Claims FAQ: Depositions

Published on:

Originally Published February 2012 in The Exchange – Issue 1

“An attorney subpoenaed my deposition testimony in a medical malpractice case. I’m not a named defendant and don’t believe it’s a big deal. Do I need representation? What’s my liability risk?”

MIEC recommends against a physician testifying in a medical malpractice case without personal representation. Depositions are adversarial and the primary objective is to gain information regarding the care provided. Plaintiffs’ attorneys, as well as the attorneys of other physician defendants, are not your friends during this process and they will not protect an unrepresented physician’s interests. Their obligation is to their own client and identifying additional defendants is a risk of this process.

MIEC’s experience has clearly illustrated danger in these scenarios. On numerous occasions, physicians have testified in depositions without representation and were subsequently named as defendants in the cases because of their testimony. They did not have counsel there to intercede for them when their testimony proved to be incriminating.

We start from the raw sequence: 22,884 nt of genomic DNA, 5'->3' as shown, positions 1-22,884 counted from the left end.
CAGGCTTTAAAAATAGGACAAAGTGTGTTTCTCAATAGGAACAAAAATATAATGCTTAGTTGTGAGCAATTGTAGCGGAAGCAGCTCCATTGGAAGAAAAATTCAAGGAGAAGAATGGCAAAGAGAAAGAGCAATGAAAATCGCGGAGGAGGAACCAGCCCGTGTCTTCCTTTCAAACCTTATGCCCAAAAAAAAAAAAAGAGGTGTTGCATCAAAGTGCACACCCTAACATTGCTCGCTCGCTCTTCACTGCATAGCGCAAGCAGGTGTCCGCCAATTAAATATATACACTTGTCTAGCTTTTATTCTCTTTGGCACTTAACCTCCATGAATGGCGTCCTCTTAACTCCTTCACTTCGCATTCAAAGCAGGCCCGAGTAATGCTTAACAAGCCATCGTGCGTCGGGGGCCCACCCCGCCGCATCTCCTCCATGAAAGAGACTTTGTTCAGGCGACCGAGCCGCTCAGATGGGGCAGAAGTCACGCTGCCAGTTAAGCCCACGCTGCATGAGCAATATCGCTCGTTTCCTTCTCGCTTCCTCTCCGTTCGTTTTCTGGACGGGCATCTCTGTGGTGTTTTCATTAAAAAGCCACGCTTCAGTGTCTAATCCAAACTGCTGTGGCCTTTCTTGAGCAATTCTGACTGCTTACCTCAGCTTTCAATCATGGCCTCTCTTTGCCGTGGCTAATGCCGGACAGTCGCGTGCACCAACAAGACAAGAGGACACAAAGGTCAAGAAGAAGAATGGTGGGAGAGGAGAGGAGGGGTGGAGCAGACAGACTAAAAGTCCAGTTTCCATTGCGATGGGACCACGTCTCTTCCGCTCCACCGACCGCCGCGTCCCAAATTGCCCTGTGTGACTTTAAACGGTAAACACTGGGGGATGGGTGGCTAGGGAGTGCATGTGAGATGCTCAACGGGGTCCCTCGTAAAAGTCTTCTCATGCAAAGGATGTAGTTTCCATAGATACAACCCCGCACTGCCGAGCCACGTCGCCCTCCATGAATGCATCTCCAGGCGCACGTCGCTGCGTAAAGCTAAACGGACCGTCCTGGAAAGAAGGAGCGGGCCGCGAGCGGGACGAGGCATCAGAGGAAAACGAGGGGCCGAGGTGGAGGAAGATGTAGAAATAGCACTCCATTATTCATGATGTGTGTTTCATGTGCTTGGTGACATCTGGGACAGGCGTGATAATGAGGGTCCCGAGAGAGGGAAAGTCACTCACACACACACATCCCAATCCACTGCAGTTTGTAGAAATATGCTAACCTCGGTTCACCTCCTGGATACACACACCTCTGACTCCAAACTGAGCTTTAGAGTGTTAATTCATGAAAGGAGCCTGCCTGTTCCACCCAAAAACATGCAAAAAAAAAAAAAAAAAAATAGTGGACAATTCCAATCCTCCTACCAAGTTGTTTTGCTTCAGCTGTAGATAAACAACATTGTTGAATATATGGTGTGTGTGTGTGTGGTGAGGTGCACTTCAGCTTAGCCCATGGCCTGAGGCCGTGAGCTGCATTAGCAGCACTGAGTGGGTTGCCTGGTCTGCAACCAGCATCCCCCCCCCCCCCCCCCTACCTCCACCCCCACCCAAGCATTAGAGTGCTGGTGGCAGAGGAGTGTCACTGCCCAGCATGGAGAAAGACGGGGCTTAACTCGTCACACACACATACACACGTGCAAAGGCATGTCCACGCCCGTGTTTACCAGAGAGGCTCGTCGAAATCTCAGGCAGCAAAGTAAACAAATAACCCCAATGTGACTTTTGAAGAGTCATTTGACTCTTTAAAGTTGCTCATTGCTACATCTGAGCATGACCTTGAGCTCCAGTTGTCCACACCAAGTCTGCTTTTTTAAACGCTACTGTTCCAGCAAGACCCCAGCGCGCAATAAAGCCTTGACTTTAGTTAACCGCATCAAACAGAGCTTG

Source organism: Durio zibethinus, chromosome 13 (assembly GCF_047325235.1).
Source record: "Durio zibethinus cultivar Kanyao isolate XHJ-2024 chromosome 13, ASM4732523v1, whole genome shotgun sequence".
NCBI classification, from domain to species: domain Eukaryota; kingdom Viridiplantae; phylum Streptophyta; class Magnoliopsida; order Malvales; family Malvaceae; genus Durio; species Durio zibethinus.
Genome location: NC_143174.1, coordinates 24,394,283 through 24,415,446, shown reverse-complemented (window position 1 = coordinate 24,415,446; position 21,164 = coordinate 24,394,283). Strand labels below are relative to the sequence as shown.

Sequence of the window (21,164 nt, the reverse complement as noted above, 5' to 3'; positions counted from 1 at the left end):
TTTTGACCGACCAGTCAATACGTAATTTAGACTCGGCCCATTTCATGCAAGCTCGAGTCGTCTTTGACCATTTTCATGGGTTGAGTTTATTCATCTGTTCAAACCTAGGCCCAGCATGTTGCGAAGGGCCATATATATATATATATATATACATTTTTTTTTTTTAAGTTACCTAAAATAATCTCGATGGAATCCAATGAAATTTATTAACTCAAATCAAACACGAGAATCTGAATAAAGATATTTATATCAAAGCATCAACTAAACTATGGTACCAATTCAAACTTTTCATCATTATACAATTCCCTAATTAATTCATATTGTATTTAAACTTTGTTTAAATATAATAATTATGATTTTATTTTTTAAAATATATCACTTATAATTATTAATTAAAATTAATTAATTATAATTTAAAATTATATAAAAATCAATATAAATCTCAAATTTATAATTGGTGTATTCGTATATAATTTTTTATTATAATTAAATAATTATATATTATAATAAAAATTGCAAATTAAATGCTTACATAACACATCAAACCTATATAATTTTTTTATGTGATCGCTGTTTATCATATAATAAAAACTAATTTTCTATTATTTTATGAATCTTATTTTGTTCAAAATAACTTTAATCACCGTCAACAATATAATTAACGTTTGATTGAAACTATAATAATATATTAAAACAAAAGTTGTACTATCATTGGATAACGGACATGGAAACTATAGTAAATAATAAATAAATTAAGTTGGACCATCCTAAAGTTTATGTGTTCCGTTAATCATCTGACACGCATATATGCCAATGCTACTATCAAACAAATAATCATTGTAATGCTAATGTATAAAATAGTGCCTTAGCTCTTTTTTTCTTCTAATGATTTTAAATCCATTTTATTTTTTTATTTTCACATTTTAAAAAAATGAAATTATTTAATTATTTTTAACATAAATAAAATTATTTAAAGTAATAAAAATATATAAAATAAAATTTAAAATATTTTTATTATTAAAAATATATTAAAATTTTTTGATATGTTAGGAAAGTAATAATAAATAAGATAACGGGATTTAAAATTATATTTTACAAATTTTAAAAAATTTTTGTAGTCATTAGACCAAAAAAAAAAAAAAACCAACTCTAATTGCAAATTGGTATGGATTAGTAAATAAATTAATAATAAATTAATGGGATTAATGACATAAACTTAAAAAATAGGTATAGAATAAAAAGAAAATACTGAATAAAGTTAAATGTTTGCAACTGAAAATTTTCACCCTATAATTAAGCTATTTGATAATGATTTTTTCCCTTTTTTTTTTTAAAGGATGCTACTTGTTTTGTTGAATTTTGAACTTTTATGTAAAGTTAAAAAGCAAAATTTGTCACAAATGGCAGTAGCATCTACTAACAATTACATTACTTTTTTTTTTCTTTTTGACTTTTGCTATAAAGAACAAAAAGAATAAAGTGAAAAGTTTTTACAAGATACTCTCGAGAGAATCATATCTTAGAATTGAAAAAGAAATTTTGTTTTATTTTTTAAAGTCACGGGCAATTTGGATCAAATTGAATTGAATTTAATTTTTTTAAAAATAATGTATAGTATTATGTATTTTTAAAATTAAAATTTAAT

We remind policyholders to call MIEC when approached by an attorney to testify in any type of medical malpractice case. Our claims representatives are here to help you. We will research the situation and, if necessary, assign an attorney to protect you.